author = "Kamaljit Banger and Nafziger, {Emerson D.} and Junming Wang and Umar Muhammad and Pittelkow, {Cameron M.}",
year = "2018",
month = "10",
doi = "10.1371/journal.pone.0201825",
language = "English (US)",
volume = "13",
journal = "PLoS One",
issn = "1932-6203",
publisher = "Public Library of Science",
number = "10",

}

TY - JOUR

T1 - Simulating nitrogen management impacts on maize production in the U.S. Midwest

AU - Banger, Kamaljit

AU - Nafziger, Emerson D.

AU - Wang, Junming

AU - Muhammad, Umar

AU - Pittelkow, Cameron M.

PY - 2018/10

Y1 - 2018/10

N2 - Nutrient loss reduction strategies have recently been developed in the U.S. Midwest to decrease the environmental footprint associated with nitrogen (N) fertilizer use. Although these strategies generally suggest decreasing N rates and shifting the timing of N application from fall to spring, the spatiotemporal impacts of these practices on maize yield and fertilizer N use efficiency (NUE, kg grain yield increase per kg N applied) have not been assessed at the watershed scale using crop simulation models. We simulated the effects of N fertilizer rate (0, 168, 190, 224 kg N ha -1 ) and application timing [fall-applied N (FN): 100% N applied on 1 December; spring-applied N (SN): 100% N applied 10 days before planting; split N: 66% N applied on 1 December + 34% N applied 10 days before planting] on maize grain yield (GY) across 3042 points in Illinois during 2011-2015 using the DSSAT-CERES-Maize model. When simulations were scaled up to the watershed level, results suggest that increases in average maize GY for SN compared to FN occurred in years with higher than average winter rainfall (2011, 2013), whereas yields were similar (+/- 4%) in 2012, 2014, and 2015. Accordingly, differences in NUE for SN compared to FN were small (0.0-1.4 kg GY/kg N) when cumulative winter rainfall was < 300 mm, but increased to 0.1-9.2 kg GY/kg N when winter rainfall was > 500 mm at both 168 kg N ha -1 and 224 kg N ha -1 . The combined practice of reducing N fertilizer amounts from 224 kg N ha -1 to 190 kg N ha -1 and shifting from FN to SN resulted in a wide range of yield responses during 2011-2015, with the probability of increasing yields varying from <10% to >70% of simulation points within a watershed. Positive impacts on both GY and NUE occurred in only 60% of simulations for this scenario, highlighting the challenge of simultaneously improving yield and NUE with a 15% N rate reduction in this region.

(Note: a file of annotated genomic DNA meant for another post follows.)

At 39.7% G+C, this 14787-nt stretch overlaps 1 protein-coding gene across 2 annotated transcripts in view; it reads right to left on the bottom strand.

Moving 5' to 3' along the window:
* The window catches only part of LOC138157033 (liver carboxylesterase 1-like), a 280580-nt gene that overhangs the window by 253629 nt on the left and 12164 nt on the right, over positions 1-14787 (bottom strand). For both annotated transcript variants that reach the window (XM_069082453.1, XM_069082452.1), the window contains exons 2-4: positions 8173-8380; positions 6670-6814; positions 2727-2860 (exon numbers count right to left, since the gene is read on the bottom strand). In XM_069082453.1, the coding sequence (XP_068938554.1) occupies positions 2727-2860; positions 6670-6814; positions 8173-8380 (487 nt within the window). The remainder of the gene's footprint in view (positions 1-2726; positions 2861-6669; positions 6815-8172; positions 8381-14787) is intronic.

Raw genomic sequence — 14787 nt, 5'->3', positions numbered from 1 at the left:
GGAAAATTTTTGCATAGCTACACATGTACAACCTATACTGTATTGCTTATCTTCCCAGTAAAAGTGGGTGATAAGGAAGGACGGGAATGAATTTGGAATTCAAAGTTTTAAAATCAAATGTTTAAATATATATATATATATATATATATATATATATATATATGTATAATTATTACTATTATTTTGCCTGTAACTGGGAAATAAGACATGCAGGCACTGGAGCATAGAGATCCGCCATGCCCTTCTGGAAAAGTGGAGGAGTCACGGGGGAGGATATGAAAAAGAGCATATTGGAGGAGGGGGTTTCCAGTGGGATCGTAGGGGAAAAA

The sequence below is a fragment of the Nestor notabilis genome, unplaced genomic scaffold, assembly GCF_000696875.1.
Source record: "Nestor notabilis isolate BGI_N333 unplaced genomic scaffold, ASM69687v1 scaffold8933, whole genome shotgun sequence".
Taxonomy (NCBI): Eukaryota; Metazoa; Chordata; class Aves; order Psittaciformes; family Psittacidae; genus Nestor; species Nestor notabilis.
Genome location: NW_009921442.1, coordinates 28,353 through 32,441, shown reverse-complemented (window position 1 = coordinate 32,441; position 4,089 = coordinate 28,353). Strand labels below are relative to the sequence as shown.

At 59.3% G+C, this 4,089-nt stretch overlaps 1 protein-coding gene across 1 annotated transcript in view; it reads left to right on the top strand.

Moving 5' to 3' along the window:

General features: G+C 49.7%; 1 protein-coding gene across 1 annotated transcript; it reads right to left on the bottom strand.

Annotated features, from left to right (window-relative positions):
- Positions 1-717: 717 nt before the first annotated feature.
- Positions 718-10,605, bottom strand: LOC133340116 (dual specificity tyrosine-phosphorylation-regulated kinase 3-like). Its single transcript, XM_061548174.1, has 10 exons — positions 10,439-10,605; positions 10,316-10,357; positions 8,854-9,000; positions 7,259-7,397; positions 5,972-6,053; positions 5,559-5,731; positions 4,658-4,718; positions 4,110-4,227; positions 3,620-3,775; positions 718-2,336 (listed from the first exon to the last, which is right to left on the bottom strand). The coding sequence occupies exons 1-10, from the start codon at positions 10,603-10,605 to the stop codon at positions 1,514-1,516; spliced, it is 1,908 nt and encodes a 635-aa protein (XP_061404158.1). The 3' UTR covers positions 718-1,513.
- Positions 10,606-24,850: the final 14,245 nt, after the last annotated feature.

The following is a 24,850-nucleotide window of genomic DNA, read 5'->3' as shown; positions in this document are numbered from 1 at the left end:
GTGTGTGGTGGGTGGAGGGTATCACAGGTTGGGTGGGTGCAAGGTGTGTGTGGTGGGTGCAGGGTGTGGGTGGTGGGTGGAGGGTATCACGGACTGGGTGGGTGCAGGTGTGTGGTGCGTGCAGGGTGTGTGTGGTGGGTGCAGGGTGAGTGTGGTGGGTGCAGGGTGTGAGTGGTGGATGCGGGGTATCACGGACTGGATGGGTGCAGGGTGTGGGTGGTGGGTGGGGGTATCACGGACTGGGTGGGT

AB - Nutrient loss reduction strategies have recently been developed in the U.S. Midwest to decrease the environmental footprint associated with nitrogen (N) fertilizer use. Although these strategies generally suggest decreasing N rates and shifting the timing of N application from fall to spring, the spatiotemporal impacts of these practices on maize yield and fertilizer N use efficiency (NUE, kg grain yield increase per kg N applied) have not been assessed at the watershed scale using crop simulation models. We simulated the effects of N fertilizer rate (0, 168, 190, 224 kg N ha -1 ) and application timing [fall-applied N (FN): 100% N applied on 1 December; spring-applied N (SN): 100% N applied 10 days before planting; split N: 66% N applied on 1 December + 34% N applied 10 days before planting] on maize grain yield (GY) across 3042 points in Illinois during 2011-2015 using the DSSAT-CERES-Maize model. When simulations were scaled up to the watershed level, results suggest that increases in average maize GY for SN compared to FN occurred in years with higher than average winter rainfall (2011, 2013), whereas yields were similar (+/- 4%) in 2012, 2014, and 2015. Accordingly, differences in NUE for SN compared to FN were small (0.0-1.4 kg GY/kg N) when cumulative winter rainfall was < 300 mm, but increased to 0.1-9.2 kg GY/kg N when winter rainfall was > 500 mm at both 168 kg N ha -1 and 224 kg N ha -1 . The combined practice of reducing N fertilizer amounts from 224 kg N ha -1 to 190 kg N ha -1 and shifting from FN to SN resulted in a wide range of yield responses during 2011-2015, with the probability of increasing yields varying from <10% to >70% of simulation points within a watershed. Positive impacts on both GY and NUE occurred in only 60% of simulations for this scenario, highlighting the challenge of simultaneously improving yield and NUE with a 15% N rate reduction in this region.

UR - http://www.scopus.com/inward/record.url?scp=85055138637&partnerID=8YFLogxK

UR - http://www.scopus.com/inward/citedby.url?scp=85055138637&partnerID=8YFLogxK

U2 - 10.1371/journal.pone.0201825

DO - 10.1371/journal.pone.0201825

M3 - Article

C2 - 30346957

AN - SCOPUS:85055138637

VL - 13

JO - PLoS One

JF - PLoS One

SN - 1932-6203

IS - 10

M1 - e0201825

ER -